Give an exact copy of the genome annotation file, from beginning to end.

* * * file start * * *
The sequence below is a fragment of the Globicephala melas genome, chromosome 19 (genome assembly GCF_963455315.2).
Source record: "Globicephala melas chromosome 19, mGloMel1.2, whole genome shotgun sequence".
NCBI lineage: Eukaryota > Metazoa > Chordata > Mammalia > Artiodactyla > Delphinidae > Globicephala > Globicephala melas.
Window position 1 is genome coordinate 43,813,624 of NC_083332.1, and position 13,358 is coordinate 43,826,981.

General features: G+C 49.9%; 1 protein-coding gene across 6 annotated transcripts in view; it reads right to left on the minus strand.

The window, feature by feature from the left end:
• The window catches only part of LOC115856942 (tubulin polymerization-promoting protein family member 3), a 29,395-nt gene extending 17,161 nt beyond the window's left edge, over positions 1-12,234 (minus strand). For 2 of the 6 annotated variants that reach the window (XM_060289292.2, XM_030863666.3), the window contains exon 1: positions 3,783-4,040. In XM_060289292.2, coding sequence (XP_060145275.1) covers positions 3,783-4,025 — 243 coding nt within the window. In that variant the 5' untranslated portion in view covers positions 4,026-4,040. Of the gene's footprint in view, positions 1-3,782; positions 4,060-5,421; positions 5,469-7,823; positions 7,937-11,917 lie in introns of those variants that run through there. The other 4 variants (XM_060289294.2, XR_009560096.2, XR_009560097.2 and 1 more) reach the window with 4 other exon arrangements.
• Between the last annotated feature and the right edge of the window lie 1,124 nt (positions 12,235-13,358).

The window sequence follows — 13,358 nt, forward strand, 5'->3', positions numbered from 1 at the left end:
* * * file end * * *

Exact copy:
The sequence below is a fragment of the Globicephala melas genome, chromosome 19 (genome assembly GCF_963455315.2).
Source record: "Globicephala melas chromosome 19, mGloMel1.2, whole genome shotgun sequence".
NCBI lineage: Eukaryota > Metazoa > Chordata > Mammalia > Artiodactyla > Delphinidae > Globicephala > Globicephala melas.
Window position 1 is genome coordinate 43,813,624 of NC_083332.1, and position 13,358 is coordinate 43,826,981.

General features: G+C 49.9%; 1 protein-coding gene across 6 annotated transcripts in view; it reads right to left on the minus strand.

The window, feature by feature from the left end:
• The window catches only part of LOC115856942 (tubulin polymerization-promoting protein family member 3), a 29,395-nt gene extending 17,161 nt beyond the window's left edge, over positions 1-12,234 (minus strand). For 2 of the 6 annotated variants that reach the window (XM_060289292.2, XM_030863666.3), the window contains exon 1: positions 3,783-4,040. In XM_060289292.2, coding sequence (XP_060145275.1) covers positions 3,783-4,025 — 243 coding nt within the window. In that variant the 5' untranslated portion in view covers positions 4,026-4,040. Of the gene's footprint in view, positions 1-3,782; positions 4,060-5,421; positions 5,469-7,823; positions 7,937-11,917 lie in introns of those variants that run through there. The other 4 variants (XM_060289294.2, XR_009560096.2, XR_009560097.2 and 1 more) reach the window with 4 other exon arrangements.
• Between the last annotated feature and the right edge of the window lie 1,124 nt (positions 12,235-13,358).

The window sequence follows — 13,358 nt, forward strand, 5'->3', positions numbered from 1 at the left end: